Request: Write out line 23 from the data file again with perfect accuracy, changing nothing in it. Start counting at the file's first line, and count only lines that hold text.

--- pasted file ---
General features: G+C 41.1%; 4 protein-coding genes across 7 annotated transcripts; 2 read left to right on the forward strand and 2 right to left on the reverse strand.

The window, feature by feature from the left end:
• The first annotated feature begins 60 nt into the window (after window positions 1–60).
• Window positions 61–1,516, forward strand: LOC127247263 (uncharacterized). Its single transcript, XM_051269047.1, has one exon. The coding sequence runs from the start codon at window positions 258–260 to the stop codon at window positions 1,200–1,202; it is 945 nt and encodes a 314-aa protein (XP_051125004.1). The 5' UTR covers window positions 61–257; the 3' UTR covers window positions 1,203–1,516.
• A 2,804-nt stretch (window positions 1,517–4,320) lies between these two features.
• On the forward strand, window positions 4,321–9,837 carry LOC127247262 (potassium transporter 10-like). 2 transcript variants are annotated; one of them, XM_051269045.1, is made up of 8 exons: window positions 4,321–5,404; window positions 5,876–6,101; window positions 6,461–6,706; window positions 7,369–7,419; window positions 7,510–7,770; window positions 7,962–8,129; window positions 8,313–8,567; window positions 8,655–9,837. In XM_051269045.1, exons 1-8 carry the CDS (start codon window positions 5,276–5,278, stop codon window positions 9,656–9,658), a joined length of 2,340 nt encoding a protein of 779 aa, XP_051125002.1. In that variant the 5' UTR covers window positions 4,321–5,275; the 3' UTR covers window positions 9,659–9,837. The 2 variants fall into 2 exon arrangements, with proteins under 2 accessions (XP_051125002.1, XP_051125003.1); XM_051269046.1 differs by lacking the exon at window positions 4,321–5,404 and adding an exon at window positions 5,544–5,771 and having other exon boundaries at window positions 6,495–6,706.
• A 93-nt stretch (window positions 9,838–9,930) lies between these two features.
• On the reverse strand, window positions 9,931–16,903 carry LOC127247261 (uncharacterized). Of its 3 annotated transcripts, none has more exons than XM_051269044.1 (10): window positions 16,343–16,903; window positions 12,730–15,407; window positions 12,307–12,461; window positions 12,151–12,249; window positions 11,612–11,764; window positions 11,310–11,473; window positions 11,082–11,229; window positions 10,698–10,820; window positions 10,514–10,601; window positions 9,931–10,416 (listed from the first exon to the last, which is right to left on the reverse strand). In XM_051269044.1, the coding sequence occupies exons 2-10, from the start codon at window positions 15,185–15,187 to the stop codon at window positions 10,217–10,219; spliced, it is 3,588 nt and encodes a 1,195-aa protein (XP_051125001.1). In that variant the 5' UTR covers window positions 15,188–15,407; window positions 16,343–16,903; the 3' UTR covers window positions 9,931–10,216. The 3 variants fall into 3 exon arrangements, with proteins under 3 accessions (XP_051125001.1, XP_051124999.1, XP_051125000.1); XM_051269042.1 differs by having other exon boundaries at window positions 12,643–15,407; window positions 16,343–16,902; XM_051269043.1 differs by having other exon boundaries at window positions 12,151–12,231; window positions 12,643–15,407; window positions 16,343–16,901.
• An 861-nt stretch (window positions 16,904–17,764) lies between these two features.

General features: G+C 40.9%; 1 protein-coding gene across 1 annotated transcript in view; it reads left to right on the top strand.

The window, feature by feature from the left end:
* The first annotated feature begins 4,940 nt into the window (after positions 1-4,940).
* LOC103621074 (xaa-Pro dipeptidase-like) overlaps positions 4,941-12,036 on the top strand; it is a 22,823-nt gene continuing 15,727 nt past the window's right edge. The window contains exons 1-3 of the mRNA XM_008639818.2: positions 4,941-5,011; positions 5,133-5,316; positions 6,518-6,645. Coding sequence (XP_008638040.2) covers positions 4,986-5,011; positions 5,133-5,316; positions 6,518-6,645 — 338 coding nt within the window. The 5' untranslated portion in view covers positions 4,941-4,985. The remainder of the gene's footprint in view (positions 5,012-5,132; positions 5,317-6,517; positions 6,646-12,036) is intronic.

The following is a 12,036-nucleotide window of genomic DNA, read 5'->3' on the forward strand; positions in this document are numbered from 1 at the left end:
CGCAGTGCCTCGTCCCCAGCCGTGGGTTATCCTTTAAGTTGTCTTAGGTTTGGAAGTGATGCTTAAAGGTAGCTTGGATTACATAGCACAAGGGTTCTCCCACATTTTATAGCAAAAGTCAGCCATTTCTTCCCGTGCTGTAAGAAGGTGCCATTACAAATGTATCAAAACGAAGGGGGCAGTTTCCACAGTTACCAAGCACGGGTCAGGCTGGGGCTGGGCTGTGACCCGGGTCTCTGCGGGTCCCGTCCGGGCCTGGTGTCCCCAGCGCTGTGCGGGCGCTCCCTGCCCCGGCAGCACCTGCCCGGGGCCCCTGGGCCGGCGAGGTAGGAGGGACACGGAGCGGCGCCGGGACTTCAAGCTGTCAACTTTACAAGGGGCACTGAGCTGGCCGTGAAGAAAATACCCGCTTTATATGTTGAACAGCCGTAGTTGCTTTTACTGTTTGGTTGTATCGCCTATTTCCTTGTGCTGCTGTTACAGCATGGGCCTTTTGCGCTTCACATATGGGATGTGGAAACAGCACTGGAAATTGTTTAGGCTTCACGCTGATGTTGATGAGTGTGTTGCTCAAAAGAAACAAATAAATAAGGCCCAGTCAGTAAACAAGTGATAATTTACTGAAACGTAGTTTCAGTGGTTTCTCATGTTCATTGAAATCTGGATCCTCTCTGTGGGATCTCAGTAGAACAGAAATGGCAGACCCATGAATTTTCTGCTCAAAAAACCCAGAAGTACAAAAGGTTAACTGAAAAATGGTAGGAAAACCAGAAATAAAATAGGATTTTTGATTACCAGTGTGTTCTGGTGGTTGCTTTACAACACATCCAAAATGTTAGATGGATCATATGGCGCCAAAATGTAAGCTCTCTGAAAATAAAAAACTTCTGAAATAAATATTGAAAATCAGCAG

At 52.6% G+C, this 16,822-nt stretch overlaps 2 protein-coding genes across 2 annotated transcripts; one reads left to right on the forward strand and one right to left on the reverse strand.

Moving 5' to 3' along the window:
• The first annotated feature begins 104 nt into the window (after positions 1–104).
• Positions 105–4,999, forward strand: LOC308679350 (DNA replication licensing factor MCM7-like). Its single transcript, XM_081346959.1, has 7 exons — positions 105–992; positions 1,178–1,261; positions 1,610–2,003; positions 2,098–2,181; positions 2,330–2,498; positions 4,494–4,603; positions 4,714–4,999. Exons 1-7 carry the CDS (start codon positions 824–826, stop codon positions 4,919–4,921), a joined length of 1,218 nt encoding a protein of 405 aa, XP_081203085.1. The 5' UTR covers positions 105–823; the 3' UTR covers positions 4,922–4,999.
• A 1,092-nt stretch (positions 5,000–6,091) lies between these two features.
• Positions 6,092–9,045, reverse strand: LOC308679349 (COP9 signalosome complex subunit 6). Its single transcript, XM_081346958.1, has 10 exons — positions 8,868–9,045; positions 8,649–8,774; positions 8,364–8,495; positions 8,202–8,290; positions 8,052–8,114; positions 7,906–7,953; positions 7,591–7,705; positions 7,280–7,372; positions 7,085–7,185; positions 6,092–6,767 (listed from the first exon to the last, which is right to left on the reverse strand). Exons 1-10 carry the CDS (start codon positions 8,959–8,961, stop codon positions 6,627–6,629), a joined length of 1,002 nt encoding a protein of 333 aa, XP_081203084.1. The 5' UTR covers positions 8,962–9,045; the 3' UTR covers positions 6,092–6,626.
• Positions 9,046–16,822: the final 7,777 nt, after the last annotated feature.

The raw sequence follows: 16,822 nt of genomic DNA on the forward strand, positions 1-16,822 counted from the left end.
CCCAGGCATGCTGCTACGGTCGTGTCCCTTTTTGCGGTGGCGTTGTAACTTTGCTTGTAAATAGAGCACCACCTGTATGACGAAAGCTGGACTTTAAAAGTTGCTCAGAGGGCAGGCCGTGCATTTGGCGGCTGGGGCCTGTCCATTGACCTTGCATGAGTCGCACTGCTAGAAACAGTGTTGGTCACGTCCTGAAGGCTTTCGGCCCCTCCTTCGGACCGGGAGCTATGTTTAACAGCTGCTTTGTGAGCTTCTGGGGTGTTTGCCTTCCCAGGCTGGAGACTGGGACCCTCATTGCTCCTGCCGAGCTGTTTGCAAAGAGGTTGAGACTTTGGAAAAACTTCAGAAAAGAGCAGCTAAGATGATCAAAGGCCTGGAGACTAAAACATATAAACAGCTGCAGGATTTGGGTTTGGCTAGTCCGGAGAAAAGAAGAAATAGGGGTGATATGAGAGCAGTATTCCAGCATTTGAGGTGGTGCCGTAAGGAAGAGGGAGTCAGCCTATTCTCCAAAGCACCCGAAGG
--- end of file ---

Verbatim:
The raw sequence follows: 16,822 nt of genomic DNA on the forward strand, positions 1-16,822 counted from the left end.